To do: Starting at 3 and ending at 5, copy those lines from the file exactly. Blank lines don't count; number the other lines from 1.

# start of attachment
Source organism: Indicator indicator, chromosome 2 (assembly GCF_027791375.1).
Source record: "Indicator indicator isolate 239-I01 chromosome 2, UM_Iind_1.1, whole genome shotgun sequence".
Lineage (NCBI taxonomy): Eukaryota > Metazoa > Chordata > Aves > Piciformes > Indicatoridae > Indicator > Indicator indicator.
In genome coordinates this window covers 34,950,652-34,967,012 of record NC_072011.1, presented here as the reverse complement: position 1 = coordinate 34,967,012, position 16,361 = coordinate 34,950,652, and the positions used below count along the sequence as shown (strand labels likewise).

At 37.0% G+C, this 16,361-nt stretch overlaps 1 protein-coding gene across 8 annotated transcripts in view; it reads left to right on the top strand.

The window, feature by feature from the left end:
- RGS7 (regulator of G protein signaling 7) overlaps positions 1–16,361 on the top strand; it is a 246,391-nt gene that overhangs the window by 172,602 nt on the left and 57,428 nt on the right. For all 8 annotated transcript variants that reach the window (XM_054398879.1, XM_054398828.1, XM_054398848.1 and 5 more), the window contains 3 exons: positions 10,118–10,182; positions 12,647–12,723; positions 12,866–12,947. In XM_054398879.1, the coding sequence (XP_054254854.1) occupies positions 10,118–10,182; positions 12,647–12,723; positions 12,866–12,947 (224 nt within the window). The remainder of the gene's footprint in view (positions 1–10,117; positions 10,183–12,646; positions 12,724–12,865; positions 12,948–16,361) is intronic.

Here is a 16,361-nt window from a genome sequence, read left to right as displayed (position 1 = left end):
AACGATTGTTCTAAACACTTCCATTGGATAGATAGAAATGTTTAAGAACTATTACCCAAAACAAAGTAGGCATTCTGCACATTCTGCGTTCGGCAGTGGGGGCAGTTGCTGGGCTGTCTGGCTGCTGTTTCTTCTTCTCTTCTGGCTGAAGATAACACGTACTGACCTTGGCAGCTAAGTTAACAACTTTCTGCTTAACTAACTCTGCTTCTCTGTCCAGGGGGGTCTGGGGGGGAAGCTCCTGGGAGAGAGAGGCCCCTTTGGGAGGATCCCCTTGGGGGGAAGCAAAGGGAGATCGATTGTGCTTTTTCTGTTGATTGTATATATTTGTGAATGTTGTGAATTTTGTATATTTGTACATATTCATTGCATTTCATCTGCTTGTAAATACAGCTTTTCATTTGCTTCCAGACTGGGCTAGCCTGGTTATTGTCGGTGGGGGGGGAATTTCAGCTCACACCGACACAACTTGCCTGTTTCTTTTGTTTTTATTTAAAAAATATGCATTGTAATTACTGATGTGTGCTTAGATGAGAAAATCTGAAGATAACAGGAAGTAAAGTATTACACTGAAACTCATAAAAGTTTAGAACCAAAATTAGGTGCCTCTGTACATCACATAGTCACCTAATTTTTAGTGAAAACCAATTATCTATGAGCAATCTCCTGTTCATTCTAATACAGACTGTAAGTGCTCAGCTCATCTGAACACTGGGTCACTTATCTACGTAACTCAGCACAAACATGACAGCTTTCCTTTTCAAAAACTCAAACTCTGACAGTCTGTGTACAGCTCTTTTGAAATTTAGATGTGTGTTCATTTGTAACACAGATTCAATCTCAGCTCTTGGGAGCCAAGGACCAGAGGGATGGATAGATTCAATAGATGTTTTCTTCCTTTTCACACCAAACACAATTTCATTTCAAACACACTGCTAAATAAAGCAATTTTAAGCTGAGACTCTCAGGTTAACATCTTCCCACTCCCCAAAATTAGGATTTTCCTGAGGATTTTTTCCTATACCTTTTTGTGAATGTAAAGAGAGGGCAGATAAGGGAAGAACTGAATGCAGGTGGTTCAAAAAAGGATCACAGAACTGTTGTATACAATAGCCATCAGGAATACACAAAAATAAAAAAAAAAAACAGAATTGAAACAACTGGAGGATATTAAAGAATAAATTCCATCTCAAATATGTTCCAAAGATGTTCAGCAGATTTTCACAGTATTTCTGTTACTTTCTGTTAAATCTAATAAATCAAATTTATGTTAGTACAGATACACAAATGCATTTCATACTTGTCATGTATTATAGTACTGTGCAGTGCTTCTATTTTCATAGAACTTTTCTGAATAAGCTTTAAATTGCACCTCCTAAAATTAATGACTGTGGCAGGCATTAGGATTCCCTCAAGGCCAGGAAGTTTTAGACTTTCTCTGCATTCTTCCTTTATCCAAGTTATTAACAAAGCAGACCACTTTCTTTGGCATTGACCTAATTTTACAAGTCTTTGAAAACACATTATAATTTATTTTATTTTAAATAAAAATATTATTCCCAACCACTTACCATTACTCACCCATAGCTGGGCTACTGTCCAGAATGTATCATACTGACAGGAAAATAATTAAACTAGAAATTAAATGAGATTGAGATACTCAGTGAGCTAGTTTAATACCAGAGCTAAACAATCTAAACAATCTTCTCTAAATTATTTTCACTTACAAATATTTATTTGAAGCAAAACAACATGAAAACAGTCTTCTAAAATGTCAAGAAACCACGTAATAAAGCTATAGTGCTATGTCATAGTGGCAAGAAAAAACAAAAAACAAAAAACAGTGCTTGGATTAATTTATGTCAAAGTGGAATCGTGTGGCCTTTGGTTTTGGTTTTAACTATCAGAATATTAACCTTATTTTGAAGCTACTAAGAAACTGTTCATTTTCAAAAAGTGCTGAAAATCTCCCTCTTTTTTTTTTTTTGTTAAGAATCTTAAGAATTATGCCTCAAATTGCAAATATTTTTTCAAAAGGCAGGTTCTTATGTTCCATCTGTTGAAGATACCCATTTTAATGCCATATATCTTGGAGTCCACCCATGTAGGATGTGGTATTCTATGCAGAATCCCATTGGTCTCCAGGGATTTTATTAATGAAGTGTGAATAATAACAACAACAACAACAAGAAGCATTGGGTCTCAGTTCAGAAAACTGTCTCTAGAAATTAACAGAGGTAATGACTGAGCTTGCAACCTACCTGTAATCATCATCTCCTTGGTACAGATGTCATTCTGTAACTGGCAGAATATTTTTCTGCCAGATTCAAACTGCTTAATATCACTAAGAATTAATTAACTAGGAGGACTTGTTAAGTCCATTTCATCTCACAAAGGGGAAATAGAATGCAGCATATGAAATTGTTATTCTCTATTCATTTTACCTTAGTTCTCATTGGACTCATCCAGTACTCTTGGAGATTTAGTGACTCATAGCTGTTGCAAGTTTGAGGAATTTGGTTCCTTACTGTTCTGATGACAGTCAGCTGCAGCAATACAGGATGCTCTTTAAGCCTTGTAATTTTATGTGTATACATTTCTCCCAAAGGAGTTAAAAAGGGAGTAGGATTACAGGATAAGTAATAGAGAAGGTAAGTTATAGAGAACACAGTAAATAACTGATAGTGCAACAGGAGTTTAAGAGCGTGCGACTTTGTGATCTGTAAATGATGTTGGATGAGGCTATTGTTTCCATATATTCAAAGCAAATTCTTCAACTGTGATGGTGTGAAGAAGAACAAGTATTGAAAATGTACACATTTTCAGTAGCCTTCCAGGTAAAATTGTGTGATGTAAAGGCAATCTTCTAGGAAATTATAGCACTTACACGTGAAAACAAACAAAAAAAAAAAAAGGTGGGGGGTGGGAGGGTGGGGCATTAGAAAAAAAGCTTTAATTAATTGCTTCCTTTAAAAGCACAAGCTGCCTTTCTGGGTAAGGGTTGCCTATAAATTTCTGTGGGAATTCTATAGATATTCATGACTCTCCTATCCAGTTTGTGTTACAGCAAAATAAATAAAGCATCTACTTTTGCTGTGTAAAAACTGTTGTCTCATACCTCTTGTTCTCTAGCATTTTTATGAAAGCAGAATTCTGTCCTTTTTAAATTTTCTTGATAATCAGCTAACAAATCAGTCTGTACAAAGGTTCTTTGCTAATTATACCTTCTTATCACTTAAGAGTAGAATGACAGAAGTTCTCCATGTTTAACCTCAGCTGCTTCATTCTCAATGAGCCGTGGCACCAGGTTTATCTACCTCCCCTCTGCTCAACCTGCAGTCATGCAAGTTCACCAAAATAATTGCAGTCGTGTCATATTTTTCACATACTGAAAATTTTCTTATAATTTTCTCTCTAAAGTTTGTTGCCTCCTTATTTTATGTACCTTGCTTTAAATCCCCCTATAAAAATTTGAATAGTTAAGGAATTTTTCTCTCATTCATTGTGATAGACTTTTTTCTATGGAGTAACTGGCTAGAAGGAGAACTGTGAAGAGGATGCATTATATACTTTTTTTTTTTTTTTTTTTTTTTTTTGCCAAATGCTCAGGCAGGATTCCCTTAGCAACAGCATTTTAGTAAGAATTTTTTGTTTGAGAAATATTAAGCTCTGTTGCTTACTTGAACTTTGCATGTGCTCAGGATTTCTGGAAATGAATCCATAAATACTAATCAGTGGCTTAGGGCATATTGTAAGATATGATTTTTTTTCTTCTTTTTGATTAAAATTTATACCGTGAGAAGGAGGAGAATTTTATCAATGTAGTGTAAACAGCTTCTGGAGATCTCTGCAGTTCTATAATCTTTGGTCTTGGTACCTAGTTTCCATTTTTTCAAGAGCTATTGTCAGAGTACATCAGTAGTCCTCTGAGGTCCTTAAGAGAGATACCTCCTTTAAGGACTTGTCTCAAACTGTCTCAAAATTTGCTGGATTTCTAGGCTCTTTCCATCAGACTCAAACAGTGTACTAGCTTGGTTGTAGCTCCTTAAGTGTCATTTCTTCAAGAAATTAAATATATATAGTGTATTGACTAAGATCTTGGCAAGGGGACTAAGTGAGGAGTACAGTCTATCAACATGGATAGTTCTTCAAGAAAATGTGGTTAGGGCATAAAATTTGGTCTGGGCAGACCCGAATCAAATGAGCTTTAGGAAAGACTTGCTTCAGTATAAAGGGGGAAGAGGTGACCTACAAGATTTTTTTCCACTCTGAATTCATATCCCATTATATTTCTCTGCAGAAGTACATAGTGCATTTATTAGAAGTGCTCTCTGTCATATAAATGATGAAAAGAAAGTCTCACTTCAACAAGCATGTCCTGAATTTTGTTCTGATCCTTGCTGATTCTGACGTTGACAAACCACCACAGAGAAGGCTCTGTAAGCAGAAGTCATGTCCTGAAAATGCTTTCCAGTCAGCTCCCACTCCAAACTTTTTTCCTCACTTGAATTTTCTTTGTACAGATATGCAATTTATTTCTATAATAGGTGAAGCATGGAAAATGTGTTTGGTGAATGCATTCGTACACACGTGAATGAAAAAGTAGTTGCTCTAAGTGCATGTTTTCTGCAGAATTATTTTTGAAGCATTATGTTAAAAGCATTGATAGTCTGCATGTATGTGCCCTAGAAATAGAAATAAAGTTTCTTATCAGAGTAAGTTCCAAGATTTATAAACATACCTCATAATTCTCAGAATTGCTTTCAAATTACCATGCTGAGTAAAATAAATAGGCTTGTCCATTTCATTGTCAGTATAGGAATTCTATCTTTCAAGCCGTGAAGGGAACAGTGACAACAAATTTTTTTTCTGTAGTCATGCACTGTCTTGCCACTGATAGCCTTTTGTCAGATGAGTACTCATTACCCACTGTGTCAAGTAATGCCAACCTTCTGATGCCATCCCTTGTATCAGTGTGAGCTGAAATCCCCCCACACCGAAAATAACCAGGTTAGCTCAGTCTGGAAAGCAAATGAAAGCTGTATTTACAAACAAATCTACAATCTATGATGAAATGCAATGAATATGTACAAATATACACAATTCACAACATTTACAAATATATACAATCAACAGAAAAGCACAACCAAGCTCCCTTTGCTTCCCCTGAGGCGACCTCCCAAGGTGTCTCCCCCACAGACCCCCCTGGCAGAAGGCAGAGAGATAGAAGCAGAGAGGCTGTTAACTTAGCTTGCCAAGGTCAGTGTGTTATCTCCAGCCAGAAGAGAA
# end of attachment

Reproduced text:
Lineage (NCBI taxonomy): Eukaryota > Metazoa > Chordata > Aves > Piciformes > Indicatoridae > Indicator > Indicator indicator.
In genome coordinates this window covers 34,950,652-34,967,012 of record NC_072011.1, presented here as the reverse complement: position 1 = coordinate 34,967,012, position 16,361 = coordinate 34,950,652, and the positions used below count along the sequence as shown (strand labels likewise).

At 37.0% G+C, this 16,361-nt stretch overlaps 1 protein-coding gene across 8 annotated transcripts in view; it reads left to right on the top strand.